Latest round of court filings in Zuffa-New York lawsuit

August 24, 2014

Late last week Zuffa and the State of New York have filed its opposition to each party’s motions for summary judgment.  The responsive briefing is the continued litigation in the UFC’s quest to legalize professional MMA in the state.

As you may recall, both parties filed Motions for Summary Judgment.  New York filed a Motion for Summary Judgment in hopes of dismissing the remaining claim by Zuffa that the New York law that bans professional MMA is unconstitutionally vague.  Zuffa’s Motion for Summary Judgment would essentially strike down the law and preclude New York from its enforcement.

In its opposition to New York’s Motion for Summary Judgment it claims that it has standing to raise its challenge to the New York statute.  The argument is in direct rebuttal to New York’s assertion in its moving papers that Zuffa had no standing to bring the lawsuit in the first place since it could not claim injury.   Zuffa contends that it does have standing since it was the “object” of the state regulation.  Here, Zuffa argues that it was a direct object of the law as it is prohibiting professional MMA in the state.

In addition, it rebuts New York’s contention that there was no injury (and thus no standing).  The first was the claim that Zuffa had no plans to hold an event in New York and thus there was no injury.  The second contention was that Zuffa had no agreement with an Exempt Organization in the statute (which would allow for it to hold an event in the state). However, Zuffa argues that it “has taken all steps – short of violating the criminal law – to hold a professional MMA event in New York and it need not put itself in legal jeopardy to establish standing.”  In fact, in its brief, it indicates it has secured a date at Madison Square Garden for 2015.  It also cites that the UFC had discussions with the WKA (“World Kickboxing Association”), an Exempt Organization under the New York law, about working together to hold a UFC event.  Zuffa contends that there was a “meeting of the minds” about putting together professional matches in New York.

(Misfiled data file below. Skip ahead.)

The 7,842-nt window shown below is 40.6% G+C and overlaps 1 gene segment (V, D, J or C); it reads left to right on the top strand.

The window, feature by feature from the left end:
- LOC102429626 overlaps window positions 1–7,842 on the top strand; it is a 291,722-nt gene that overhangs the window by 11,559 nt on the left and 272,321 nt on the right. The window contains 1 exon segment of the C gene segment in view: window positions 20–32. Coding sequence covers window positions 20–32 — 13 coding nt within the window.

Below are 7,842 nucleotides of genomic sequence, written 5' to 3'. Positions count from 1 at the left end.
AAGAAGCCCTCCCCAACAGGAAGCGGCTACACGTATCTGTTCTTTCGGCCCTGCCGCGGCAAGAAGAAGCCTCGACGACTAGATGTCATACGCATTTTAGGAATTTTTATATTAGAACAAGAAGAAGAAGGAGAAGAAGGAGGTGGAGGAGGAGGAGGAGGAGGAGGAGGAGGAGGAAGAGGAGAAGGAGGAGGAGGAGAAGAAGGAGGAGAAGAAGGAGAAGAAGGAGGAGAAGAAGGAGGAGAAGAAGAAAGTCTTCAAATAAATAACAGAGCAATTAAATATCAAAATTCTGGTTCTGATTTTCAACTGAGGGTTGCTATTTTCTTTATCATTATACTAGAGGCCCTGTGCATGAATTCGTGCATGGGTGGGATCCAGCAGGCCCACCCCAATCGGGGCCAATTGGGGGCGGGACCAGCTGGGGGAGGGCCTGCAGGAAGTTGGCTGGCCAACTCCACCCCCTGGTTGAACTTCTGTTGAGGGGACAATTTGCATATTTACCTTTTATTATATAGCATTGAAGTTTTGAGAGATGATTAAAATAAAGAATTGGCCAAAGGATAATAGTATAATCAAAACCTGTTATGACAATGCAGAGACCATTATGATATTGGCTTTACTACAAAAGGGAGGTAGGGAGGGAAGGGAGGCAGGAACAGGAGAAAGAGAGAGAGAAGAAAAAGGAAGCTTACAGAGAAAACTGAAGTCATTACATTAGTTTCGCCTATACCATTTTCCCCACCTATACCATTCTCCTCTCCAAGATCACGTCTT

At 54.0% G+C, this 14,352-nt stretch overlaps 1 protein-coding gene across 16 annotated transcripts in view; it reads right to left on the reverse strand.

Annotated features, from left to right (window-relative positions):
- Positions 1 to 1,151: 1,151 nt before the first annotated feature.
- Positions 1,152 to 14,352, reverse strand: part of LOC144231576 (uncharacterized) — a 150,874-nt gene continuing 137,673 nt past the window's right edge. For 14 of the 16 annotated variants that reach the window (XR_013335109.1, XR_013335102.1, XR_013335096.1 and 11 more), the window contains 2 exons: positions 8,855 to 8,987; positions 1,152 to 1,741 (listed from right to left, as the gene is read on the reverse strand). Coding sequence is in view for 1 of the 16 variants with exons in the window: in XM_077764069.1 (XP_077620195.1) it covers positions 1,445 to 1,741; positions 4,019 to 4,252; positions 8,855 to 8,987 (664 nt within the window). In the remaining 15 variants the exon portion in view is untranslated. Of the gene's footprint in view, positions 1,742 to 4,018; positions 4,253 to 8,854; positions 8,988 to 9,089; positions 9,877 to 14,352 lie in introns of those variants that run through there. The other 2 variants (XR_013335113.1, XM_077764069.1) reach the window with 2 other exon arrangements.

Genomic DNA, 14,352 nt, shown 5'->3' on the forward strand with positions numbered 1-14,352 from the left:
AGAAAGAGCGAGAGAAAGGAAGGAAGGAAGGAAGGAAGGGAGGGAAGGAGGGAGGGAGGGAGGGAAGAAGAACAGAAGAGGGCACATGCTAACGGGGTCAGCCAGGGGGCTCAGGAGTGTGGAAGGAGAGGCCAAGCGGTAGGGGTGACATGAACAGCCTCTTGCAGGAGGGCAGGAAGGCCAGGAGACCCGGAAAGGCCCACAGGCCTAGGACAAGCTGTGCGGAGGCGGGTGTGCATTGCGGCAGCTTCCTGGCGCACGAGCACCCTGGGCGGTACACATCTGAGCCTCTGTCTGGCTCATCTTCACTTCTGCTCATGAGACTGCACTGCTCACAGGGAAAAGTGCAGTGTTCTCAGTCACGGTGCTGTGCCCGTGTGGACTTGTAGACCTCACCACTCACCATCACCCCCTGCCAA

The opposition papers from Zuffa also argue that the statute in question is vague as to whether it is enforceable on Indian reservations in New York.  Specifically, Zuffa argues in its pleadings that “it is interested in promoting events on Indian reservations in New York – particularly if it is unable to do so elsewhere in the state.”

New York responds to this assertion about its enforcement of a state statute on an Indian reservation (which as many know, Indian reservations are governed by federal law).  New York argued that it has dominion over “offenses on Indian reservations within the State of New York to the same extent that it has over offenses commented elsewhere in the State.”

In addition, the papers also argue over the vagueness of the statute as it pertains to amateur MMA and the New York liquor statute which allows licenses at events.

Notably, New York is seeking to strike some of the evidence which Zuffa attached to its initial Motion for Summary Judgment stating that it is inadmissible for a variety of evidentiary reasons (e.g., lack of authentication, hearsay, irrelevance, opinion, etc.).  The court will have to determine New York’s motion to strike prior to determining how to rule on Zuffa’s motion.  Some of the evidence New York would like to have stricken from consideration is the issue with the differing interpretations of the law banning professional MMA in the state by multiple government officials.

AG Brief by JASONCRUZ206

Zuffa's Opposition.PDF by JASONCRUZ206

Payout Perspective:

The legal argument continues.  Zuffa appears to have the clearer arguments in the opposition briefing.  However, New York is seeking to strike the evidence which appears to be the most damaging – the multiple interpretations of enforcement of the law.  This would undercut the argument that the statute is unconstitutionally vague since a portion of the legal argument is that the multiple interpretations of the law by the same officials that are to enforce it is evidence that the law is vague.  If that evidence is wiped from the record, there’s less for the court to consider. We will see how each side responds to the opposition briefing.  MMA Payout will keep you posted.

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